Port 80 is the port number assigned to the commonly used internet communication protocol Hypertext Transfer Protocol (HTTP). It is the port from which a computer sends and receives web client-based communication and messages from a web server, and is used to send and receive HTML pages or data. This is the port that the server “listens to” or expects to receive from a web client, assuming that the default was taken when the server was configured or set up.

And you know what the best thing is about using this port? It is open 99.9% of the time! So the chances of your email not getting through are pretty slim. Everybody needs access to the internet and they need this port open.

You can use TLS encryption with port 80 as well.

Port 465 – Authenticated SMTP over SSL Port

IANA initially assigned port 465 for an encrypted version of SMTP, called SMTPS. By the end of 1998, IANA had reassigned this port number to a new service. But still many services continue to offer the deprecated SMTPS interface on port 465. We are one of these services. 😉

The purpose of port 465 is to establish a port for SMTP to operate using Secure Sockets Layer (SSL). SSL is commonly used for encrypting communications over the internet. Typically, you will use this port only if your application demands it.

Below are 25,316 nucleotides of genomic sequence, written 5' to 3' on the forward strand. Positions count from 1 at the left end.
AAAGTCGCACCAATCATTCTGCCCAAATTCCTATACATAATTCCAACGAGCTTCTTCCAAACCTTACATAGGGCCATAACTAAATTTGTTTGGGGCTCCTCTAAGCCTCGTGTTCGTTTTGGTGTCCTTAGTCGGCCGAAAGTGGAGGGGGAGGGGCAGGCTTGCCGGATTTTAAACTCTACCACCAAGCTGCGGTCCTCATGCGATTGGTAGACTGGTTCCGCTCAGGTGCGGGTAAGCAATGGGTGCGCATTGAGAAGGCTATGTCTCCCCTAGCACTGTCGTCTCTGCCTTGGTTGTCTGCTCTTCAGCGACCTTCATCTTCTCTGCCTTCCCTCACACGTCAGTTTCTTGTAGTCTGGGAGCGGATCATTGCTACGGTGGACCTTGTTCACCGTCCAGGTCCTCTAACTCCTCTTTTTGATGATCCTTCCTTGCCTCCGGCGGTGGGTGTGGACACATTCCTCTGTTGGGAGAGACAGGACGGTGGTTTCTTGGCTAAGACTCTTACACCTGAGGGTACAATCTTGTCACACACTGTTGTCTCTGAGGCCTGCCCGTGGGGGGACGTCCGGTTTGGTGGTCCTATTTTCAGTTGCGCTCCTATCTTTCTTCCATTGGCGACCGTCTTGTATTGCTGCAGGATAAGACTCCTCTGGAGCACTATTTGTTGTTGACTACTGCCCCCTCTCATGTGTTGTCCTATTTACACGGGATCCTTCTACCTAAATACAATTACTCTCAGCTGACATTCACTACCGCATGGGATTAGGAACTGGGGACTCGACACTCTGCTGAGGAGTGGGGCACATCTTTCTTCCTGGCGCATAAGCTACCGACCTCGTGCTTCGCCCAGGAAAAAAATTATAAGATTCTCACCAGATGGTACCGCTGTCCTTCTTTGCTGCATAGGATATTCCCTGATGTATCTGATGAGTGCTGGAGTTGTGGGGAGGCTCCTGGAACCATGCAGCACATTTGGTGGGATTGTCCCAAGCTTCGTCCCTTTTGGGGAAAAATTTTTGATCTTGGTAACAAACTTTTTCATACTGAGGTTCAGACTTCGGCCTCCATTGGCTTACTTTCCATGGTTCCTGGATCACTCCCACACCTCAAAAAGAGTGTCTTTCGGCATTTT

This is the best way to use a more secure SMTP connection. Port 465 is the only one with which we are accepting SSL encryption.

Port 587 and Port 588 – Email Message Submission Port

Nowadays, port 587 is used for secure submission of email for delivery. Most of the client software are configured to use this port to send your messages. Almost all mail servers support this port. But even if the mail server supports it, it may or may not be open for mail submissions.

With Mailjet, this port is open. To see if it is the same for your destination, you can use the telnet technic.

Using port 587, you can couple it with TLS encryption while using Mailjet. The same applies for port 588.

Port 2525 – The Alternative Port

Port 2525 is not an official SMTP port, and it is not sanctioned by the IETF nor IANA. Almost every ESP supports the use of Port 2525, even though this is not an official SMTP port. It could be used as an alternative to port 587 for SMTP, in case all of the other pots are being blocked.

Port 2525 is probably the most used by users that are hosted on Google Compute Engine and experiencing connectivity issues with port 587.

This port also supports TLS encryption.

What we learned together

Now you can say that you know what an SMTP and network port is- well done, you! Even better, you now know the purpose of some ports and that you can use them for SMTP connections and relays. You can also check if a port is opened in your configuration or the recipient’s one using telnet. 😉

We are sure that, now, if you have any issue with the SMTP relay between Mailjet and your own server, you will know what to test and see if there is an issue with the port connection.

Want to know more about SMTP and Mailjet? Follow us on Facebook and Twitter to be the first to know about our new articles!

How To Code A Welcome Email With MJML